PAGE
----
Reality Check: Settling into My New Body

It’s been obvious to me by viewing the scale that I have lost weight recently, but it’s not so apparent when I consider how I look, or when I go to buy new clothes. In fact, when I had my husband take a picture of me on our recent concert outing night, I was stunned to see how I looked.

Similarly, I recently shared this blog with some coworkers, showing them some before and after pictures. These coworkers were in disbelief that I, standing before them, was the same person depicted in the before pictures on my site. (One asked if they were pictures of a sibling.) I didn’t understand the surprise. I guess I still have some fragment of my before looks in my memory banks.

Going to get new clothes is even worse. When I started out on Weight Watchers, I was wearing size 18/20 jeans from Lane Bryant. Recently, I bought a pair of size 12 Gloria Vanderbilt skinny jeans from Sears that fit in a terrible, mom jeans, un-skinny way now. Yet, in other stores, I’m a 12 or 14, and I’d suspect I might just be out of a 16 at the GAP. I don’t even want to get started on bras–I know it’s time to get a smaller size, but I’m at a loss for what it would be. I will have to get a fitting to see where I stand. Whenever I go to buy new clothes, I have to take about 3 sizes into the fitting room with me, because I don’t have confidence in the clothes–and myself–as to where my body will shake out. But often I’m pleasantly surprised.

Sometimes it feels like I’m trying to grab and hold on to a pile of hot sand when it comes to taking stock of where I am physically and emotionally these days. Just when I think I have a firm grasp, I am unable to hold on, as my weight changes, or I consider my emotional baggage from a new angle, in an effort to untangle my eating from my emotions. But I realize that I need to get into the habit of considering myself in the present, to give myself the best chance of maintaining my weight loss. My thought is that if I don’t let how far I’ve come fully sink in, I won’t appreciate what I’ve done and will have less value placed on holding onto the strides I’ve made.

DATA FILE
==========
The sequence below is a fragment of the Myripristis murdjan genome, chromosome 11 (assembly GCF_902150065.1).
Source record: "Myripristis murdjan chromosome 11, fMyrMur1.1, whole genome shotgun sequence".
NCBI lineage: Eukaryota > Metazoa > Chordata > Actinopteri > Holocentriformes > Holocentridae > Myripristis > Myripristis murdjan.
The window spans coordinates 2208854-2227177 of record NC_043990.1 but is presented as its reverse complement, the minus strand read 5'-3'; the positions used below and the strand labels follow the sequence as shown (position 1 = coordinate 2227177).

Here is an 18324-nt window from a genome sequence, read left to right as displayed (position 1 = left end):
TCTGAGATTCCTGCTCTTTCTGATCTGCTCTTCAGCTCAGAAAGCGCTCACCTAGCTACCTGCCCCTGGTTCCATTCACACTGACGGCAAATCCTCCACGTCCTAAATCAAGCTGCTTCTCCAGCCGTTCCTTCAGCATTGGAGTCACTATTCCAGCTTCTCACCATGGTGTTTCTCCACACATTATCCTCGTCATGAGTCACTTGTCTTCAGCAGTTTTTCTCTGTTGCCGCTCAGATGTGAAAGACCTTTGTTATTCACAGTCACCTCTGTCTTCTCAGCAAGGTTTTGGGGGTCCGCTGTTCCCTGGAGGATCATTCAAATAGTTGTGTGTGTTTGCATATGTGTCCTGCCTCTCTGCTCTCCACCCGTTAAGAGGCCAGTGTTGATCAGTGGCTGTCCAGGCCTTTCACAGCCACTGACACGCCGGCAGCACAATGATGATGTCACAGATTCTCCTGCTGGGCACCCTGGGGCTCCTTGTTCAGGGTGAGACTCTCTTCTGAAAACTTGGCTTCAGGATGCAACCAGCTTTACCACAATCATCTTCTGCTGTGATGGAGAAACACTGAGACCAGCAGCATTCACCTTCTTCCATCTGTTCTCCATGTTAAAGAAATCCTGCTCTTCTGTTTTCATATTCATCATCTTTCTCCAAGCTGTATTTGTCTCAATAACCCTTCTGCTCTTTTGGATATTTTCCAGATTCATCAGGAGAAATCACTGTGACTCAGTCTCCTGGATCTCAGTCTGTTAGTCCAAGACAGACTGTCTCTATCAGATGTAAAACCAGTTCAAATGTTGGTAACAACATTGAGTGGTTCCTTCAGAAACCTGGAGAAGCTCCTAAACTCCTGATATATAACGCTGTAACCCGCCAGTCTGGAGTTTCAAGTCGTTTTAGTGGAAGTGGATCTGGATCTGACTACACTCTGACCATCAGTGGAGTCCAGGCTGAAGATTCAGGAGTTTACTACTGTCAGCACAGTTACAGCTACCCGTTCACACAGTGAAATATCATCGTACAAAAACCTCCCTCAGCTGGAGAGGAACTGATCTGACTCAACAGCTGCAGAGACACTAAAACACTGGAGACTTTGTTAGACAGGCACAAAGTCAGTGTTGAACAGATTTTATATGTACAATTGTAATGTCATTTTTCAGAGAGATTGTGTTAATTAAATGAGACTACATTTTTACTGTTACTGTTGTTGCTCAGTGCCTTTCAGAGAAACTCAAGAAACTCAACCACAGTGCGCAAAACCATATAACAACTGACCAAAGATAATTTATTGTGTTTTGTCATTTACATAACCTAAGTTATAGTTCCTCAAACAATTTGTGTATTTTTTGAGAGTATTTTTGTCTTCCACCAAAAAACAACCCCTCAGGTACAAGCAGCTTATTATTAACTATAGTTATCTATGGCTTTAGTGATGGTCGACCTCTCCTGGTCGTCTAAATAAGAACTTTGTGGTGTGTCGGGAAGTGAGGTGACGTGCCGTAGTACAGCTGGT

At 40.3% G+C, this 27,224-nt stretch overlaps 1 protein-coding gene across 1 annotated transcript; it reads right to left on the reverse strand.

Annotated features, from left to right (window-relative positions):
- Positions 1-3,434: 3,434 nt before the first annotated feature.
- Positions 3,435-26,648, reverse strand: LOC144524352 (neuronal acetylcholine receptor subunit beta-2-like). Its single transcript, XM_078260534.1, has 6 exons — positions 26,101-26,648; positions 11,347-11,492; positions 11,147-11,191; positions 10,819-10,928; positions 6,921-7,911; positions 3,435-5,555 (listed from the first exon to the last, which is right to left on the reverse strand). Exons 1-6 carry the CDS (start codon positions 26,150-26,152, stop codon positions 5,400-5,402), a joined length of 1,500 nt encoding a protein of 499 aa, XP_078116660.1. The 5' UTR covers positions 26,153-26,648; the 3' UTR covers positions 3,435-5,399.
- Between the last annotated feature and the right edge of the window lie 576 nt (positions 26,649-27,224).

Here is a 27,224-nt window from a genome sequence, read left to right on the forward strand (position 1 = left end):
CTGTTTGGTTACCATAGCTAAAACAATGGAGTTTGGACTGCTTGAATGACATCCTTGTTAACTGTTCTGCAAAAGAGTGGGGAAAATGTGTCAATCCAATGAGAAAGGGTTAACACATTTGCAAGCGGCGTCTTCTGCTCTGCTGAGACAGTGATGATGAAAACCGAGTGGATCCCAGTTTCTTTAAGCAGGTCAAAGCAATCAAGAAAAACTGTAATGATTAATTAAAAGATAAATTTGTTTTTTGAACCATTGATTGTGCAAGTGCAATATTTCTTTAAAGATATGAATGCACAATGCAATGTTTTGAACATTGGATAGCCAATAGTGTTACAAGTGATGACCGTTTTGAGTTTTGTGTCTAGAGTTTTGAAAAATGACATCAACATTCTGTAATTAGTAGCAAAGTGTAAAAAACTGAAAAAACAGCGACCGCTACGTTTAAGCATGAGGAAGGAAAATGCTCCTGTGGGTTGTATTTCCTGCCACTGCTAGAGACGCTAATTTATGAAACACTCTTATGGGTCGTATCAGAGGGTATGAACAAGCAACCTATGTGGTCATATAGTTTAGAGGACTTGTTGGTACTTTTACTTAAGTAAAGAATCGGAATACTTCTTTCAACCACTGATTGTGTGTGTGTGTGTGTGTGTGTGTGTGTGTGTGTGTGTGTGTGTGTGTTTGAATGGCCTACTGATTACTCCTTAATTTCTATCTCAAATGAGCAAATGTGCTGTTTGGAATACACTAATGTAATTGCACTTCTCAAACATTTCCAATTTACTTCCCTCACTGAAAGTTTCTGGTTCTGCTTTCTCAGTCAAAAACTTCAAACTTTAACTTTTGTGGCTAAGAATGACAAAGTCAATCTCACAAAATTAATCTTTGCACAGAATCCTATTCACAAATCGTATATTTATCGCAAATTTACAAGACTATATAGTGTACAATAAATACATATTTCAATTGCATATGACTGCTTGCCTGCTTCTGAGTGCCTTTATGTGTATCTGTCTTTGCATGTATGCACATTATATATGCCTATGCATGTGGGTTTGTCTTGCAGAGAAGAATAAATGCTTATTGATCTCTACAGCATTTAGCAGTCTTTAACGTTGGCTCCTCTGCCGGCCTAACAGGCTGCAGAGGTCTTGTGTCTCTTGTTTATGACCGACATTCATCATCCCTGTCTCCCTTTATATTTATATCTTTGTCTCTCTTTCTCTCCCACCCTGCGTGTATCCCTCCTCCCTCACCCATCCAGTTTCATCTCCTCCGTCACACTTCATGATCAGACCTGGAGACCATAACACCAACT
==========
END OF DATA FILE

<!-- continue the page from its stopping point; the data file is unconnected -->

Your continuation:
Here are some things I can tell myself about my self-perception to ensure I’m not short-changing myself:

The differences are here to stay. If I look in the mirror, it’s obvious that I’m not the same person who wore the 18/20 jeans. I can hold the 18/20 jeans up to my body (I’ve kept them as a reminder) and see that there’s no way I can wear them now. I need to congratulate myself on what I’ve done, and I need to remind myself that barring some sort of three-month binge or something, the old me is gone and my weight will stay in this new range (or a lighter range, even), because I know how to maintain my new weight, by using my new habits.

The clothing companies don’t know what they’re doing. Companies geared toward young women seem to cut everything smaller. Many brands for older women tend to run bigger. Some brands have absolutely no size consistency among garments–even garments of the same kind sometimes. As a result, me not having a universal, definitive size is not my fault. I do not need to conform myself to the clothes being presented to me in the stores; I just have to learn to understand the dimensions of my body at whatever size I end up at, and which brands (and fits of clothing) flatter it the most.

My perceptions of myself are flawed. I’ll need to work to perceive myself more accurately. In addition to emotional eating work, I have been embarking on work to open myself up to others more. As far as my non-food emotions go, I’ve learned that what I perceive when I rehash the past or fear the future is based on defensive survival stances I’ve taken, and may not be in line with what’s going on. Working to be mindful and stay in the present is bringing a new perspective into my life, one that makes it less likely that I’ll bury challenging emotions in overeating, because I come to understand that things aren’t as bad as I think they are.

I’ll have to make the same kind of thinking when it comes to my appearance, to learn to gradually not think of myself in terms of the past, the 200+ lbs. person that I was for nearly 20 years, but rather to remind myself of what I look like today, and respect that this is my reality.

I don’t mean to get abstract or esoteric with this, but in some ways, being a thinner person mentally is harder for me than becoming a thinner person physically. I don’t think I’m the only person out there having this struggle. If you’re with me, how do you increase awareness of who you are and maintain that new perception of yourself?

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